Whole Food Baking Tips



There seems to be a lot of confusion when it comes to making healthier baked goods.  I am here to tell you that it’s not hard at all.  I hope some of these baking tips can help you.

Baking with Flours

There are a few rules when converting traditional all purpose over to healthier flours.  Some types of  flours that can be coverted at a 1:1 ratio.  These are the following:

Gluten free oat flour and gluten free all purpose can also be done at a 1:1 ratio, but I always add an extra egg to make sure my product binds well.  I find that if I add two eggs when baking with oat flour, things work out the best.

Here is another chart on gluten free conversions.


Some flours can be very fickle to bake with.  They are the following:

Coconut flour soaks up a ton of moisture, so the general rule is to add 1 egg for every 1/4 cup coconut flour you use.  For optimal results, it’s best to mix coconut flour and almond flour together when trying to do grain free baking.  It’s also good to keep in mind that grain free baked goods will never have the same texture as baked goods made with gluten.  It’s not necessarily a bad thing.  Just a different texture.  Here is a helpful chart when baking with coconut flour.


Photo Credit: Maria Mind Body Health

Substituting Eggs in a Recipe

If you avoid eggs, you can still make very delicious baked goods!  There are several ways to replace an egg in a recipe.  I personally use the flax egg the most.  Flax seems to work great and is cheaper than chia seeds.  Here is a helpful chart on egg substitutions.


Photo Credit: No Meat Athlete

And another on how to make a flax egg.

How to make a flax egg


Replacing Oil in a Recipe

There are several ways to replace oil in a recipe.  Keep in mind if you do replace all the oil in a recipe, you will get a slightly gummy end product.  Personally, I like to replace most of the oil in a recipe, but I usually keep about 2 tablespoons oil in to prevent the gummy factor.  You can replace oil in a recipe with the following:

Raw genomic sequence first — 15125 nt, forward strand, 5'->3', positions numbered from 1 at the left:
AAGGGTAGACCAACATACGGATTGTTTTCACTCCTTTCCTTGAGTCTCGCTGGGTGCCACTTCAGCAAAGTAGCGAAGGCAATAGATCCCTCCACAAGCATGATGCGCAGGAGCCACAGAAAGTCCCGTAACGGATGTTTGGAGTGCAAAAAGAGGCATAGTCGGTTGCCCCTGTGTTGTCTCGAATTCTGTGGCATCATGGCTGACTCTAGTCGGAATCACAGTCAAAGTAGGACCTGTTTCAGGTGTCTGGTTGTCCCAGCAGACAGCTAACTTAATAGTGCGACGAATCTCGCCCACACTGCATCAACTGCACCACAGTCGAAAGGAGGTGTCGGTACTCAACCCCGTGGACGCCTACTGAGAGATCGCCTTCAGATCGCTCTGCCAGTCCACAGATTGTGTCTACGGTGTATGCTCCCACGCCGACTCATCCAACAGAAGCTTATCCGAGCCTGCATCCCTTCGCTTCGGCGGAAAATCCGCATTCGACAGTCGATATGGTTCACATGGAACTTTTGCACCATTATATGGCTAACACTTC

• banana
  • applesauce
  • Greek yogurt
  • avocado

Personally, I like to use applesauce the best, but any will work.

Replacing White and Brown Sugar in a Recipe

White and brown sugar are highly processed.  Good news is, it’s easy to replace them in a recipe.  I have often found that I can cut the sugar in half in most traditional baking recipes and the end product will still be plenty sweet.  There are few options you have.

Coconut sugar has a very similar flavor to brown sugar.  It can be subbed with a 1:1 ratio.  You can also sub coconut sugar for white sugar in recipes.

Maple syrup and honey are a little tricky.  You can sub them for sugar at a 1:1 ratio, but you will most likely need to decrease the liquid somewhere else in the recipe.  I usually choose to decrease the milk or oil.

Replacing Butter in a Recipe

If you need a dairy free substitution for butter in recipes, you can use the following:

The butter substitutions can be done at a 1:1 ratio.  I like to use coconut butter, but you need to be careful not to over-mix your mixture or you end up with a runny batter.  I also like to use coconut oil in place of butter.

Lastly, I will leave you with this cheat sheet of kitchen measurements.


Photo Credit: One Good Thing By Jillee

I hope you find these tips helpful.  If you have any tips of your own, feel free to share them in the comments!










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49 thoughts to “Whole Food Baking Tips”

    1. You can take 1-2 tsp of vinegar and put it in your milk of choice. Wait a minute or two and it will become a good replacement for butter milk.
  1. I was wondering with the gluten-free conversion chart, when you say "amount of wheat flour in recipe" then there are the following categories "rice flour" "tapioca starch" etc, does that mean you use one of the categories to substitute or do you mean combine all of those ingredients to equal the wheat flour? I'm probably having a duh moment:) I was unsure because it says for a half cup of wheat flour the chart also lists a quarter teaspoon of xantham gum/ I assume you mean to combine all the ingredients not just one. I just wanted to clarify that.
    1. I didn't create that chart, but I think it's saying that those flours combined would make an equal ratio for wheat flour.

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